Conveying respectability and stability
Other photos portray flourishing young families claiming their place in American society. The subjects present themselves as ordinary, upstanding Americans who share the same values, tastes and aspirations as their contemporaries.
In 1904, Thomas, a Virginia native, and Margaret Dillon, born near Boston, posed with their three children in the parlor of their home. Legs crossed and hands in the pockets of a stylish suit, Thomas appears as a proud patriarch. Margaret, with a smile on her face and her luxuriant skirt cascading to the floor, radiates maternal love and decorum. She holds their baby as two older, well-dressed children stand between mother and father.
Flowered wallpaper, lace curtains and framed paintings signify a well-appointed home. A poster on the wall commemorates President Theodore Roosevelt’s visit to the city in 1902, suggesting the family’s engagement in politics and local affairs.
In this tableau of respectability and stability, the Dillons defy nearly every stereotype of the dysfunctional Black family. Although they labored for white families — Thomas as a coachman and Margaret as a domestic servant — and had yet to achieve middle-class security, their portrait brims with aspiration.
Refuting stereotypes of Black men
When the Dillons and others posed for Bullard, lynchings of Black men were spiking in the U.S. The brutish “Black beast rapist” — an archetype invented in the white South during Reconstruction — often served as justification for these murders. Postcards of lynchings were widely circulated, along with “humorous” postcards and cartoons featuring Black men stealing chickens and watermelons.
In the midst of this attack on Black manhood, some families centered their portraits on fathers and children. Around 1904, Raymond Schuyler, a railroad worker originally from upstate New York, had his portrait made with his four children in a snow-covered park. Playfully sitting on a child’s sled, with his arms encircling one of his young daughters, Schuyler personifies a benevolent, gentle masculinity.
In another image, a father poses with his baby on his lap, his large hands securely holding his child. He wears the uniform of the Knights of Pythias, a fraternal organization that espouses the values of responsibility, community and family.
The quiet resistance of the family photograph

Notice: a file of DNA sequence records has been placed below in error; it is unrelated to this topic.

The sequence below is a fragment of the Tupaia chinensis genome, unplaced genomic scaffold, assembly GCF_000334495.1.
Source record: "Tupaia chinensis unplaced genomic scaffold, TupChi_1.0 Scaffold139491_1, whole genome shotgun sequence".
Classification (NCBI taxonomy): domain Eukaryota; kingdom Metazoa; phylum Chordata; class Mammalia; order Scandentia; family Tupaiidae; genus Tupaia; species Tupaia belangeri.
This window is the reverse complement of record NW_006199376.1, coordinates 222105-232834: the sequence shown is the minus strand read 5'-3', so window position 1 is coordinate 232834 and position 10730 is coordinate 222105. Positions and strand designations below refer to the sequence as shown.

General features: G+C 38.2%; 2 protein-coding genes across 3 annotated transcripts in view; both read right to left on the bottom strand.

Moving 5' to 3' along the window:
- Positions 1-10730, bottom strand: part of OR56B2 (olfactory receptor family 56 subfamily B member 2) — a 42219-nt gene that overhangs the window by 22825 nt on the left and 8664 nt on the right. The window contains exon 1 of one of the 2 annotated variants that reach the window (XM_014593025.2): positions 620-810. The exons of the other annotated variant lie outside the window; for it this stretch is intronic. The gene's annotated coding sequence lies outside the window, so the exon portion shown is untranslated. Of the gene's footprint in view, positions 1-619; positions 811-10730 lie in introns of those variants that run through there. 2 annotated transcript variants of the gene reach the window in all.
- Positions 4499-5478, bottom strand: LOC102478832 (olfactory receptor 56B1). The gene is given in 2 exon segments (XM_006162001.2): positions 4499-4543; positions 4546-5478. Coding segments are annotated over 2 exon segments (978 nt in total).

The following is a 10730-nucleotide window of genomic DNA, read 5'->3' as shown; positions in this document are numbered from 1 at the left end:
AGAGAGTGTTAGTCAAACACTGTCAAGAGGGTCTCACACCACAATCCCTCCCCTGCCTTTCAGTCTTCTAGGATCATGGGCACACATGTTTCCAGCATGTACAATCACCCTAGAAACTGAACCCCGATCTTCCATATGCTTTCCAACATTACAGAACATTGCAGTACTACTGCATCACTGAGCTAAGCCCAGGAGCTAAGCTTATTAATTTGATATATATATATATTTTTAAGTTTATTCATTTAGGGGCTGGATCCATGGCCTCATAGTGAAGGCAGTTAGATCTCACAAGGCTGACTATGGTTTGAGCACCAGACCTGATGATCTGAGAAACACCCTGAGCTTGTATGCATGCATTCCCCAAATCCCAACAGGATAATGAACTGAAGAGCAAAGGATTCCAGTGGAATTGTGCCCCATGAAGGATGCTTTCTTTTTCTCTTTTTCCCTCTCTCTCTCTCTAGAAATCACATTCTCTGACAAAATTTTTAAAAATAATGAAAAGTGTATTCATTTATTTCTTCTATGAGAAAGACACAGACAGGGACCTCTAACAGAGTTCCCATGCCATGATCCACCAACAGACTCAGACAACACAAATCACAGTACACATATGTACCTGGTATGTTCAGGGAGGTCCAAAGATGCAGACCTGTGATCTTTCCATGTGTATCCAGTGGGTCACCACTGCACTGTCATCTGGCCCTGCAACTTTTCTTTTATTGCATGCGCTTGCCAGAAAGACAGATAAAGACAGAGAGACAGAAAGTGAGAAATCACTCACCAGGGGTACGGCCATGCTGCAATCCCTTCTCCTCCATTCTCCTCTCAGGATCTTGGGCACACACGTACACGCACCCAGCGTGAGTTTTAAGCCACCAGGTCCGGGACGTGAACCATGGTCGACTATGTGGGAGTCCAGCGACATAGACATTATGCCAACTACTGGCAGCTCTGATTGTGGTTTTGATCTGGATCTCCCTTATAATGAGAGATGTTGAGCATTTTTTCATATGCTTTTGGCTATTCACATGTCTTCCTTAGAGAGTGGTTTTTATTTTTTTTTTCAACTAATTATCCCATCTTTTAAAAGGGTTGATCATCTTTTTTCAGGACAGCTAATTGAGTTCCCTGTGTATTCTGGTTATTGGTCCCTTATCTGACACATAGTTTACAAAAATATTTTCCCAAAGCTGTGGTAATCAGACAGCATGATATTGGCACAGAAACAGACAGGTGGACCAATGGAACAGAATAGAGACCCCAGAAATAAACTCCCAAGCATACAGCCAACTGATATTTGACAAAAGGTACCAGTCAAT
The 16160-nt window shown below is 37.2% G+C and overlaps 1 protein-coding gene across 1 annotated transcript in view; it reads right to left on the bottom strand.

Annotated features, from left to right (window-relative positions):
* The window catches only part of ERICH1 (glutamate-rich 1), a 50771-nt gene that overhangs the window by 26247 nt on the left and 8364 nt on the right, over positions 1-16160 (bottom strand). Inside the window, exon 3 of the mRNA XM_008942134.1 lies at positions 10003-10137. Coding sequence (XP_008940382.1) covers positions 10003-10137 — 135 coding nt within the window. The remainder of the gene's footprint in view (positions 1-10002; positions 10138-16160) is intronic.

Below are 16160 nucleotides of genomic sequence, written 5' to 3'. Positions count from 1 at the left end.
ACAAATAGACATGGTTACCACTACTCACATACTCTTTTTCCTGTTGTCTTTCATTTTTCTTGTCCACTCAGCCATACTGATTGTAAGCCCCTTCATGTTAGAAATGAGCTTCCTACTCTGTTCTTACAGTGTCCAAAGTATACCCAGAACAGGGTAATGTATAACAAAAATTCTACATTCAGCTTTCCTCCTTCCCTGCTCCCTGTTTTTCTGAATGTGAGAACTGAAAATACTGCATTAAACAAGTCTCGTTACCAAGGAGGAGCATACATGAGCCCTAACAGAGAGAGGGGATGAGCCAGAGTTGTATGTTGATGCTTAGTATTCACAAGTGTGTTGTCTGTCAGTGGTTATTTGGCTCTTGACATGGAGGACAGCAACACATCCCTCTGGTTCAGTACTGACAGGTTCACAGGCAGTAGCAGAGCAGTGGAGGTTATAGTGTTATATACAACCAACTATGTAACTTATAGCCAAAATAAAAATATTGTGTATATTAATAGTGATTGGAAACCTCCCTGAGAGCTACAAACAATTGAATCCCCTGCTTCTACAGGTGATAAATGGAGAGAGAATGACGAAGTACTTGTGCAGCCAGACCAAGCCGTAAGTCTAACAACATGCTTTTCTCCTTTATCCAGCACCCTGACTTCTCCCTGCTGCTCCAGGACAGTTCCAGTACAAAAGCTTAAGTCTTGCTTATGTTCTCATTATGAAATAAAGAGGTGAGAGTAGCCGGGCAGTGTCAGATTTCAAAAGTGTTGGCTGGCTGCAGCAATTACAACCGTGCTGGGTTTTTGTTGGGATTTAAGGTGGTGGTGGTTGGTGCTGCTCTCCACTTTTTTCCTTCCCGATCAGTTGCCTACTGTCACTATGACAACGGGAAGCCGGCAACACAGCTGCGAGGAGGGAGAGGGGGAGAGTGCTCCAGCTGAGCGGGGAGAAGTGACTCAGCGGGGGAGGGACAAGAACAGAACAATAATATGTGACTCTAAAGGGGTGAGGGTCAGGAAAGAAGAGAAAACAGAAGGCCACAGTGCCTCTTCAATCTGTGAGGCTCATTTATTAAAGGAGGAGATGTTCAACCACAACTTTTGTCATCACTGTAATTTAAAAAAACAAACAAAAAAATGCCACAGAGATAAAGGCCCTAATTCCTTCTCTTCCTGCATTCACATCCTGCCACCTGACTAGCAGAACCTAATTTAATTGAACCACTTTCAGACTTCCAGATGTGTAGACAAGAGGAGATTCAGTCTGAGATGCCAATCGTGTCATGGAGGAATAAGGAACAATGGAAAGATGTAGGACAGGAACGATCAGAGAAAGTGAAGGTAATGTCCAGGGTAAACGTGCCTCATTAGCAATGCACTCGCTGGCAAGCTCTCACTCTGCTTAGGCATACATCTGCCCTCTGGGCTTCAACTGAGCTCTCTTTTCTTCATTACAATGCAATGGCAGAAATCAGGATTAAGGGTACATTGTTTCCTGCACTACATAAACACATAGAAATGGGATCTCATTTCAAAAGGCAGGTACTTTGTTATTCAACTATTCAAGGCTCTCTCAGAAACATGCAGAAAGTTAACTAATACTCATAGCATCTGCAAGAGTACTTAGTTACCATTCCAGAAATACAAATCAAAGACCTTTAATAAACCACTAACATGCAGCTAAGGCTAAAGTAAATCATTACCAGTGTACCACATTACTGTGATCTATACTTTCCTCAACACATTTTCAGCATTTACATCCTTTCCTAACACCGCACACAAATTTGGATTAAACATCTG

As Black men battled claims of their inherent criminality, Black women fought a dualistic stereotype — that of the promiscuous “Jezebel” or servile “Mammy.” Black women fought these images by presenting themselves with respectability and decorum.
Take Jennie Bradley Johnson, who posed with her two stylishly dressed daughters, May and Jennie. Seated in a lush garden, surrounded by hydrangeas, Johnson conveys maternal warmth and modesty. Recently widowed and facing the burden of raising her family alone on a laundress’s wages, she nevertheless projects strength and endurance in the face of loss.
Historical portraits provide an invaluable means to enter the distant past. And other photographers have continued the tradition.
In 2017, photographer Zun Lee unveiled his exhibition “Fade Resistance,” made up of “orphaned” Polaroids from the 20th century that Lee discovered at yard sales and on eBay. The Black Americans in the photographs pose proudly with their cars, dress up for Easter and play with their kids.
Like Bullard’s portraits, Lee’s found family images are, as Lee wrote, a reminder that “there is a vivid history of Black visual self-representation that offers an eerily contemporary counter-narrative to mainstream distortion and erasure.”
Demonstrating the chasm between stereotype and reality, these Black family portraits reveal the ways in which ordinary hard-working Black families have long been rendered invisible in mainstream American culture. They reveal the common goals shared by all American families: the desire for stability and security, and the chance to nurture and support children so that they can have a better future.
* Janette Greenwood does not work for, consult, own shares in or receive funding from any company or organization that would benefit from this article, and has disclosed no relevant affiliations beyond their academic appointment.
This story originally appeared in The Conversation.